When you think of a bridge, words like strength, solidity or resistance are the first to spring to mind; words that convey a sense of structural durability. So it is rather surprising to learn that the first bridge over Niagara Falls started off with a kite, something we tend to think of as soft and light, rather than associated with the building of a hanging bridge.
But the first suspension bridge was a relatively light affair when compared to modern bridges, and so it is appropriate that it started with a small piece of rope and a kite. For the seven years it remained standing, it served as a crossing for pedestrians, people on horseback, horse-drawn carriages and light carts.
This hanging bridge, which was completed in 1848, had a road deck constructed of 2.4 metre wide planks of oak and two 24 metre towers, one at each end, to hold the weight of four cables from which hung 120 iron tension stays.
Why build such a bridge then?
In 1812, the United States of America went to war against the Canadian colonies of the British Empire. Distracted as the English were with Napoleon, the Americans thought they could take advantage of this to overpower their northern colonies. But they hadn’t counted on the English sending armies to North America to recover these territories, once Napoleon was defeated in 1814.
Today, crossing from the United States to Canada at this point is relatively simple, given the many ferries crossing Lakes Erie and Ontario. But way back then the quickest trade route from the State of New York to Toronto involved a trek around either of the two lakes shielding the city: north via Wellesley Island, or south through Detroit. A detour which neither Americans nor Canadians wished to take.
The first bridge to be built at this point was made with plaited rope, metal stays and oak wood, all of which materials were easy to find in the United States. As the first steam locomotive was only built in 1804, this first bridge was conceived and designed solely for pedestrians and horse-drawn vehicles, the most common mode of transport at the time.
The ins and outs of building a bridge with a kite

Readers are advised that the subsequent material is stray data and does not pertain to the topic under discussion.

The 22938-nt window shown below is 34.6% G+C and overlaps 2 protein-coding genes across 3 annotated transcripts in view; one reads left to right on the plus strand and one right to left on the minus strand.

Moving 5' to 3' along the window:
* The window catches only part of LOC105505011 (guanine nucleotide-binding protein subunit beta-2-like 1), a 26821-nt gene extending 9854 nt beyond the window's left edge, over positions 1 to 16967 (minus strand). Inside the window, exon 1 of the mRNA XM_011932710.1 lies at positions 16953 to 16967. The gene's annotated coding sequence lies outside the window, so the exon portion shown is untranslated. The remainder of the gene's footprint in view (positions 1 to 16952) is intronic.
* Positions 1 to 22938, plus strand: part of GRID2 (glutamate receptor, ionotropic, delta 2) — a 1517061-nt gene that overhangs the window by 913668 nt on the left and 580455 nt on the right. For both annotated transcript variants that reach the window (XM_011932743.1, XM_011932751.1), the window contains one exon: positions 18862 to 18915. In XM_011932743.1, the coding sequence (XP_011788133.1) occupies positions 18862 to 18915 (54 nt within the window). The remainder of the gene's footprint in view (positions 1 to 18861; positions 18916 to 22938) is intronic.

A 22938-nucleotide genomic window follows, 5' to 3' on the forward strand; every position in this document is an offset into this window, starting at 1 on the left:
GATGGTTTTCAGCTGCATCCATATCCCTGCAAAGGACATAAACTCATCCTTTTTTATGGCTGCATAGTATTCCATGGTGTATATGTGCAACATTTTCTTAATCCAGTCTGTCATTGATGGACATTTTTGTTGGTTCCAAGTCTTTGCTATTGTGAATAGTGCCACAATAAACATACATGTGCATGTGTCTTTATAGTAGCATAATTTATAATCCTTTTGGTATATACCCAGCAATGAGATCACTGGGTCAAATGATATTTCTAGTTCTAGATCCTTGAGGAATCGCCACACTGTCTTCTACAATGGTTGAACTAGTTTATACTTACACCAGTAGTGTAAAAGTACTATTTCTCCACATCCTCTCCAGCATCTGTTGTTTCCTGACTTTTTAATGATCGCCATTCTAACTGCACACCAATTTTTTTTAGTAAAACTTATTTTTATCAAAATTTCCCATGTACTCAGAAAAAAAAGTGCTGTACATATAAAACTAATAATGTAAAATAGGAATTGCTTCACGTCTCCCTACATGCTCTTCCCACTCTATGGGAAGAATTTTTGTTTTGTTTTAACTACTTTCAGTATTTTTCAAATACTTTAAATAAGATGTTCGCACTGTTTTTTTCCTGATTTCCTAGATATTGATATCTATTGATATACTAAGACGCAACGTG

Following the decision to unite both provinces by means of a bridge, a company was formed to encompass the International Bridge Company of New York and the Niagara Falls Suspension Bridge Company of Canada (long, high-flying names with plenty of capital letters were all the fashion in those days).
Civil engineer Charles Ellet Jr. was then commissioned to construct the bridge (today he would probably be called the site manager). Ellet’s first task was to identify a location on the tortuous Niagara River on which to build the bridge.
As can be seen on this map by cartographer Pierre François Tardieu, the Niagara River flows from Lake Ontario in the north (though shown on the left on the map) to Lake Erie (on the right).
Creating a line of communication between the two banks of the river once the ideal location had been identified was the project’s greatest challenge. The distance across the gorge at the chosen spot was some 761 feet, or 232 metres (although some documents state 800 feet or 244 metres), and the drop to the river below 225 feet (67 metres). The location was the start of the Whirlpool Rapids, a particularly turbulent part of the Niagara River just before the famous falls. Carrying the necessary cables over by water was far too dangerous due to the strong currents, so alternative and somewhat unusual methods had to be used to lay the bridge.